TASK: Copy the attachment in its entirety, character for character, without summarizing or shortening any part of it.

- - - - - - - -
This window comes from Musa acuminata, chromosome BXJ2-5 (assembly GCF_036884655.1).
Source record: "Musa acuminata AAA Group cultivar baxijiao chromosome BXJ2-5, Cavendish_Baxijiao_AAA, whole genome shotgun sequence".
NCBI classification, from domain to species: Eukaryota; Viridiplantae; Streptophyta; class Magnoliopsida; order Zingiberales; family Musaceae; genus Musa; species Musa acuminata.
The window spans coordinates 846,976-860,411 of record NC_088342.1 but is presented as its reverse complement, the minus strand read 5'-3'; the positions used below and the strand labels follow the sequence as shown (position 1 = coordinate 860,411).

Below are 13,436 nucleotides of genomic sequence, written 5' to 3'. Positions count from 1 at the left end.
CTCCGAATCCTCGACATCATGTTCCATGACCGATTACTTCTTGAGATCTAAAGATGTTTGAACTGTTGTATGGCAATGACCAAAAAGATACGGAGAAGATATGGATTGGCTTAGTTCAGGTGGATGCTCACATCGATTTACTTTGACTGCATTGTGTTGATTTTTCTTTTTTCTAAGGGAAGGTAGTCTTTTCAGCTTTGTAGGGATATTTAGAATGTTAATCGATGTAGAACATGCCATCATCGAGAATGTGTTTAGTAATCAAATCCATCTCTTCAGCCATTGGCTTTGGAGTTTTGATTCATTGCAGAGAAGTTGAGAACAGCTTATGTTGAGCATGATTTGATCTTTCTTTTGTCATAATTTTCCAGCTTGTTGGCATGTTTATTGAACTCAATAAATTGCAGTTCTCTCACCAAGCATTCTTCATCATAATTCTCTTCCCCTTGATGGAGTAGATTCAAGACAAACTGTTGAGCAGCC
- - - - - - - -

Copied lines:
This window comes from Musa acuminata, chromosome BXJ2-5 (assembly GCF_036884655.1).
Source record: "Musa acuminata AAA Group cultivar baxijiao chromosome BXJ2-5, Cavendish_Baxijiao_AAA, whole genome shotgun sequence".
NCBI classification, from domain to species: Eukaryota; Viridiplantae; Streptophyta; class Magnoliopsida; order Zingiberales; family Musaceae; genus Musa; species Musa acuminata.
The window spans coordinates 846,976-860,411 of record NC_088342.1 but is presented as its reverse complement, the minus strand read 5'-3'; the positions used below and the strand labels follow the sequence as shown (position 1 = coordinate 860,411).

Below are 13,436 nucleotides of genomic sequence, written 5' to 3'. Positions count from 1 at the left end.
CTCCGAATCCTCGACATCATGTTCCATGACCGATTACTTCTTGAGATCTAAAGATGTTTGAACTGTTGTATGGCAATGACCAAAAAGATACGGAGAAGATATGGATTGGCTTAGTTCAGGTGGATGCTCACATCGATTTACTTTGACTGCATTGTGTTGATTTTTCTTTTTTCTAAGGGAAGGTAGTCTTTTCAGCTTTGTAGGGATATTTAGAATGTTAATCGATGTAGAACATGCCATCATCGAGAATGTGTTTAGTAATCAAATCCATCTCTTCAGCCATTGGCTTTGGAGTTTTGATTCATTGCAGAGAAGTTGAGAACAGCTTATGTTGAGCATGATTTGATCTTTCTTTTGTCATAATTTTCCAGCTTGTTGGCATGTTTATTGAACTCAATAAATTGCAGTTCTCTCACCAAGCATTCTTCATCATAATTCTCTTCCCCTTGATGGAGTAGATTCAAGACAAACTGTTGAGCAGCC